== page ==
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Switch to Forum Live View Throwing gasoline on smoldering embers
5 years ago  ::  May 27, 2009 - 5:04PM #1
DeweyCMH
Posts: 64

Submitted for discussion; printed in the latest Presbyterian Outlook:


I am tired of the conservative branch of the church threatening us with leaving over this issue. Go! I am tired of being blackmailed. Those who say it is "self-evident" that the Scriptures are against homosexuality (and therefore God is) need to do some deeper study. institutionalizing prejudice against a part of the body of Christ makes me ashamed of our denomination, and goes against every loving word our Savior spoke.


Jefferson Hatch


Branchvill, NJ

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5 years ago  ::  May 28, 2009 - 9:10PM #2
sterrettc
Posts: 89

I know that you are trying to start a lively discussion, but I can only say "amen" to the sentiment of the quote.  I don't want anyone to leave the church, but it is the ones who complain that the question is tearing the church apart are doing the most to try to make that so.

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5 years ago  ::  May 29, 2009 - 10:36AM #3
DeweyCMH
Posts: 64

I agree. For what it's worth, I didn't hear of any congregations threatening to leave the denomination unless 08-B was passed, and I haven't heard of any threatening to leave since its defeat. For their part, they have been working within the polity of the church to debate, espouse, and hopefully achieve, the theological interpretation that they feel is correct for the church.


On the other had, we have seen years of complaints from their opponents, and continual threats to leave the church if their own view was rejected. During all of this, they have righteously claimed to be taking a stand based on theology and subsequent morality - and that the denomination was acting in ways that were more concerned with money and other earthly concerns.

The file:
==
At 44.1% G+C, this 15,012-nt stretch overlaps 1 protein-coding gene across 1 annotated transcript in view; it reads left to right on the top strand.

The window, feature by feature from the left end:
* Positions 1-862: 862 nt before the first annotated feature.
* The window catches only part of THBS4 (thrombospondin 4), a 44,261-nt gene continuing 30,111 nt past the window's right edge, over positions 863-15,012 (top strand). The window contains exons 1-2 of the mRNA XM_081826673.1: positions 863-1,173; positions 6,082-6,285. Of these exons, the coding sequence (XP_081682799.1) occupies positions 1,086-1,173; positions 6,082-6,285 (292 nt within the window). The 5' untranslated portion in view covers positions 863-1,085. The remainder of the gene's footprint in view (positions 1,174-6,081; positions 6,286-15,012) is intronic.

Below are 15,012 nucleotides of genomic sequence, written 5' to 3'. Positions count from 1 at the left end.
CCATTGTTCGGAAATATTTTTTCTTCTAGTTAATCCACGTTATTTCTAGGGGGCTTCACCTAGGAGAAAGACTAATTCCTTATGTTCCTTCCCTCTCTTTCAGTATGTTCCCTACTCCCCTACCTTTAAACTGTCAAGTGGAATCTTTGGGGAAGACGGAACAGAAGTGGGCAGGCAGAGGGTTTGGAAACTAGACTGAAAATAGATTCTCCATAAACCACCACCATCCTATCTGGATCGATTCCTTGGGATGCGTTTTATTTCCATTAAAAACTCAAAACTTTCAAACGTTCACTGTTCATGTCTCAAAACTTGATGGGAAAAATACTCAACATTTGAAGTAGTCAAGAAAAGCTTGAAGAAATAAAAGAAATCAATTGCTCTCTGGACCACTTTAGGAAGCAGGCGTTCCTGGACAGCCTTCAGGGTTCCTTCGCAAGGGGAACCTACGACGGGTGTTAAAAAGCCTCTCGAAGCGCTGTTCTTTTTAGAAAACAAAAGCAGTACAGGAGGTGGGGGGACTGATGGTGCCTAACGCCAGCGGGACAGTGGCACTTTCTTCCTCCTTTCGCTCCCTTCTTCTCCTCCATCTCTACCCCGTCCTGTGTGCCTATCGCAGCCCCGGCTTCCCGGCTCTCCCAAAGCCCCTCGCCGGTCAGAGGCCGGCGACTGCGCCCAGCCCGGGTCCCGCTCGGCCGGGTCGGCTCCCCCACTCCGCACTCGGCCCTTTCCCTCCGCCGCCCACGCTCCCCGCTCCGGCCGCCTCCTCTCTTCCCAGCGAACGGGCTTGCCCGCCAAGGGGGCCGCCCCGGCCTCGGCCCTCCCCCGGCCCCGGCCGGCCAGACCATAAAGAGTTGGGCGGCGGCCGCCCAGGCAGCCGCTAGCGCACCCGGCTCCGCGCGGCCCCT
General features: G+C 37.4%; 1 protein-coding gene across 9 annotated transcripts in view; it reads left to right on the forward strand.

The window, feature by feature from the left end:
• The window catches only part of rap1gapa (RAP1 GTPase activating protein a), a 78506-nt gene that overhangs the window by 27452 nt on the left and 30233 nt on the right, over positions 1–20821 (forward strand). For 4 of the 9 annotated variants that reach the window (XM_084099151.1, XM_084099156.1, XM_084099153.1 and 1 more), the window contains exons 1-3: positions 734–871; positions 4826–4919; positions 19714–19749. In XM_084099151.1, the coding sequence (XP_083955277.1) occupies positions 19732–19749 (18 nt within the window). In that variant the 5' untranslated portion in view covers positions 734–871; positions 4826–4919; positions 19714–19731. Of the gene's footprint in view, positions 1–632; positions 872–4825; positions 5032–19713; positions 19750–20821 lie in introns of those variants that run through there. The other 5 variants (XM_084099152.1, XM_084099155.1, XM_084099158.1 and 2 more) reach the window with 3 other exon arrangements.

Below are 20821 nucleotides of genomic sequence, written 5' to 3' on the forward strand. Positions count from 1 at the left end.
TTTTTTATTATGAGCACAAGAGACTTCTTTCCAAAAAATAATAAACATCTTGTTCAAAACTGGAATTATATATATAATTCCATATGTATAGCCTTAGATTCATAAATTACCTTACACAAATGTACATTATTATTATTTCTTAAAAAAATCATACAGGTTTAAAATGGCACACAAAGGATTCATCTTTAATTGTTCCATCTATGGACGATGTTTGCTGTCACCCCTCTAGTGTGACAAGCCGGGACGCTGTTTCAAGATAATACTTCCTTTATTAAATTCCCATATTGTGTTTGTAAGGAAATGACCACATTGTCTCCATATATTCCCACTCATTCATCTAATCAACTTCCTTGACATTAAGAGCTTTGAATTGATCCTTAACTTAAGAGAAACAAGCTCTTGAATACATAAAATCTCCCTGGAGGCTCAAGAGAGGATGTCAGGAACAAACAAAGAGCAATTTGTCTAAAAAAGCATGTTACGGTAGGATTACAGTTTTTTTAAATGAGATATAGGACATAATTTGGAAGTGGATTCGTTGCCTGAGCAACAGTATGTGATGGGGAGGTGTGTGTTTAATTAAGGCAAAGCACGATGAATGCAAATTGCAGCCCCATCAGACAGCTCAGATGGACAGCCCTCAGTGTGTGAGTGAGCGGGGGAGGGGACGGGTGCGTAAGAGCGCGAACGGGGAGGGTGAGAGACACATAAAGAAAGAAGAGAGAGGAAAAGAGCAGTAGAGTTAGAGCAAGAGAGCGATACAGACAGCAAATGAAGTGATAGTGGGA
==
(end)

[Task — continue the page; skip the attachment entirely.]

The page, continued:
If this were actually an accurate assessment, these individuals and congregations would have left long ago. The doors are open; no one is holding a gun to anyone's head. Their actions (or to be more accurate, their failures to act) are, in fact, no less based on the issue of money and ownership of the property than are the denomination's.


For years, these people were perfectly fine with the denomination's policy of being a connectional church, and the denomination holding the property in trust for the congregation - a policy they accepted, as part of their membership in the denomination -  as long as they weren't in disagreement with others. But when they feel like they're not in the driver's seat, they start to complain when the Presbyterian polity doesn't permit them to act like Congregationalists.


We have a form of church governance, an agreed-upon Book of Order. That same BoO provides the framework for both our connectional nature and the means by which we debate and settle matters within the church. If there is any individual or congregation who feels that this is not an acceptable system to them, they're welcome to leave - but they don't get to single-handedly change the rules by which they will be removed. If as a matter of conscience they feel they no longer belong in the denomination, then they should go - and go without demanding he denomination to break church polity (in fact, one of the very charges often leveled against the denomination by these people) simply in order to accommodate them.